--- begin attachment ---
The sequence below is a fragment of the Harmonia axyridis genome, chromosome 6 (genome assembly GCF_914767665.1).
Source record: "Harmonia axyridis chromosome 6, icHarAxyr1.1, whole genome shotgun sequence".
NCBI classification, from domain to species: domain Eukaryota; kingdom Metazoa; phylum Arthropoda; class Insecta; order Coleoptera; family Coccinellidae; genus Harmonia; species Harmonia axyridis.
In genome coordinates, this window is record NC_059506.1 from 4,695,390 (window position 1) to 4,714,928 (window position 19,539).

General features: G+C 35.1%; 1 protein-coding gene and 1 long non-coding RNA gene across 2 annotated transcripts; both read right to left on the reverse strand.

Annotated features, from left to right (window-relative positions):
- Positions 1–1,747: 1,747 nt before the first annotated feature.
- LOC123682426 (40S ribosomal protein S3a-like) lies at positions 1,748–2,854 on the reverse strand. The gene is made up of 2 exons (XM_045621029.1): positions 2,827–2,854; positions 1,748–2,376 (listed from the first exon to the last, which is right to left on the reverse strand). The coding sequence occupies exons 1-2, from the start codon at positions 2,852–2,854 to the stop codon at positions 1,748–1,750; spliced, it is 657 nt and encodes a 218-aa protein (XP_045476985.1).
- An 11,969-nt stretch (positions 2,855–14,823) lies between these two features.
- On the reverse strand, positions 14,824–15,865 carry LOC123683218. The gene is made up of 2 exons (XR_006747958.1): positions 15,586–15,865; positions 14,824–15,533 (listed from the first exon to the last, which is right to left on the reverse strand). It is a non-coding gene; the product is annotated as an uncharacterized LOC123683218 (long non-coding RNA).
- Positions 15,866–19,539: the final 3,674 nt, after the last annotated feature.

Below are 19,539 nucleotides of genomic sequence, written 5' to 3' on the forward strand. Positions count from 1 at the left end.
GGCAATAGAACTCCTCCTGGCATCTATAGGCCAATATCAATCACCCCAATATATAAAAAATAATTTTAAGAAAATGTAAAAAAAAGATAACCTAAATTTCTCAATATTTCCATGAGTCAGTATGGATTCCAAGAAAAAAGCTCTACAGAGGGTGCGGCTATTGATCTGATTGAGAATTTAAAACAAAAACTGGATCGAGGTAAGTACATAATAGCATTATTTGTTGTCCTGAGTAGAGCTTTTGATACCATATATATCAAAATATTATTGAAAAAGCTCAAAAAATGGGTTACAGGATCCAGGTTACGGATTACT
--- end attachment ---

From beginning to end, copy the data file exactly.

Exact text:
The sequence below is a fragment of the Harmonia axyridis genome, chromosome 6 (genome assembly GCF_914767665.1).
Source record: "Harmonia axyridis chromosome 6, icHarAxyr1.1, whole genome shotgun sequence".
NCBI classification, from domain to species: domain Eukaryota; kingdom Metazoa; phylum Arthropoda; class Insecta; order Coleoptera; family Coccinellidae; genus Harmonia; species Harmonia axyridis.
In genome coordinates, this window is record NC_059506.1 from 4,695,390 (window position 1) to 4,714,928 (window position 19,539).

General features: G+C 35.1%; 1 protein-coding gene and 1 long non-coding RNA gene across 2 annotated transcripts; both read right to left on the reverse strand.

Annotated features, from left to right (window-relative positions):
- Positions 1–1,747: 1,747 nt before the first annotated feature.
- LOC123682426 (40S ribosomal protein S3a-like) lies at positions 1,748–2,854 on the reverse strand. The gene is made up of 2 exons (XM_045621029.1): positions 2,827–2,854; positions 1,748–2,376 (listed from the first exon to the last, which is right to left on the reverse strand). The coding sequence occupies exons 1-2, from the start codon at positions 2,852–2,854 to the stop codon at positions 1,748–1,750; spliced, it is 657 nt and encodes a 218-aa protein (XP_045476985.1).
- An 11,969-nt stretch (positions 2,855–14,823) lies between these two features.
- On the reverse strand, positions 14,824–15,865 carry LOC123683218. The gene is made up of 2 exons (XR_006747958.1): positions 15,586–15,865; positions 14,824–15,533 (listed from the first exon to the last, which is right to left on the reverse strand). It is a non-coding gene; the product is annotated as an uncharacterized LOC123683218 (long non-coding RNA).
- Positions 15,866–19,539: the final 3,674 nt, after the last annotated feature.

Below are 19,539 nucleotides of genomic sequence, written 5' to 3' on the forward strand. Positions count from 1 at the left end.
GGCAATAGAACTCCTCCTGGCATCTATAGGCCAATATCAATCACCCCAATATATAAAAAATAATTTTAAGAAAATGTAAAAAAAAGATAACCTAAATTTCTCAATATTTCCATGAGTCAGTATGGATTCCAAGAAAAAAGCTCTACAGAGGGTGCGGCTATTGATCTGATTGAGAATTTAAAACAAAAACTGGATCGAGGTAAGTACATAATAGCATTATTTGTTGTCCTGAGTAGAGCTTTTGATACCATATATATCAAAATATTATTGAAAAAGCTCAAAAAATGGGTTACAGGATCCAGGTTACGGATTACT